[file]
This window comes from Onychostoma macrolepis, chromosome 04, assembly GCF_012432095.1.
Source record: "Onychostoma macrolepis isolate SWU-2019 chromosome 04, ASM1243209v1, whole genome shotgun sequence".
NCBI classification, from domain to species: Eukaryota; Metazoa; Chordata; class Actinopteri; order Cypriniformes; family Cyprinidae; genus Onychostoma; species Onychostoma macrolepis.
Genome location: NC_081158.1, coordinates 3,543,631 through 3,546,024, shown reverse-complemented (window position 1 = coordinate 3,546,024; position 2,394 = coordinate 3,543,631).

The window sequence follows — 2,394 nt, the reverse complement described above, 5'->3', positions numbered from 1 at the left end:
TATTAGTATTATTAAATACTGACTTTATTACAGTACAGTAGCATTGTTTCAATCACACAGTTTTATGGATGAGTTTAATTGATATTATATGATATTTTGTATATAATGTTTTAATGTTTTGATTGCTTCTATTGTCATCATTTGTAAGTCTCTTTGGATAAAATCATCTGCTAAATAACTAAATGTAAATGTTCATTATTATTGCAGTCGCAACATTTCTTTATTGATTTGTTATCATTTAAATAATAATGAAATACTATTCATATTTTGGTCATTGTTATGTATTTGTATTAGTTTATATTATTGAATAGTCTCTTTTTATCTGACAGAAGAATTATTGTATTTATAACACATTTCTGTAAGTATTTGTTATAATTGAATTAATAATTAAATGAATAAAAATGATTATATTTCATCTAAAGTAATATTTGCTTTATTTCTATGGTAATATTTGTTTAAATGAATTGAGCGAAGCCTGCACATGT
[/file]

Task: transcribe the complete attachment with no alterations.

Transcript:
This window comes from Onychostoma macrolepis, chromosome 04, assembly GCF_012432095.1.
Source record: "Onychostoma macrolepis isolate SWU-2019 chromosome 04, ASM1243209v1, whole genome shotgun sequence".
NCBI classification, from domain to species: Eukaryota; Metazoa; Chordata; class Actinopteri; order Cypriniformes; family Cyprinidae; genus Onychostoma; species Onychostoma macrolepis.
Genome location: NC_081158.1, coordinates 3,543,631 through 3,546,024, shown reverse-complemented (window position 1 = coordinate 3,546,024; position 2,394 = coordinate 3,543,631).

The window sequence follows — 2,394 nt, the reverse complement described above, 5'->3', positions numbered from 1 at the left end:
TATTAGTATTATTAAATACTGACTTTATTACAGTACAGTAGCATTGTTTCAATCACACAGTTTTATGGATGAGTTTAATTGATATTATATGATATTTTGTATATAATGTTTTAATGTTTTGATTGCTTCTATTGTCATCATTTGTAAGTCTCTTTGGATAAAATCATCTGCTAAATAACTAAATGTAAATGTTCATTATTATTGCAGTCGCAACATTTCTTTATTGATTTGTTATCATTTAAATAATAATGAAATACTATTCATATTTTGGTCATTGTTATGTATTTGTATTAGTTTATATTATTGAATAGTCTCTTTTTATCTGACAGAAGAATTATTGTATTTATAACACATTTCTGTAAGTATTTGTTATAATTGAATTAATAATTAAATGAATAAAAATGATTATATTTCATCTAAAGTAATATTTGCTTTATTTCTATGGTAATATTTGTTTAAATGAATTGAGCGAAGCCTGCACATGT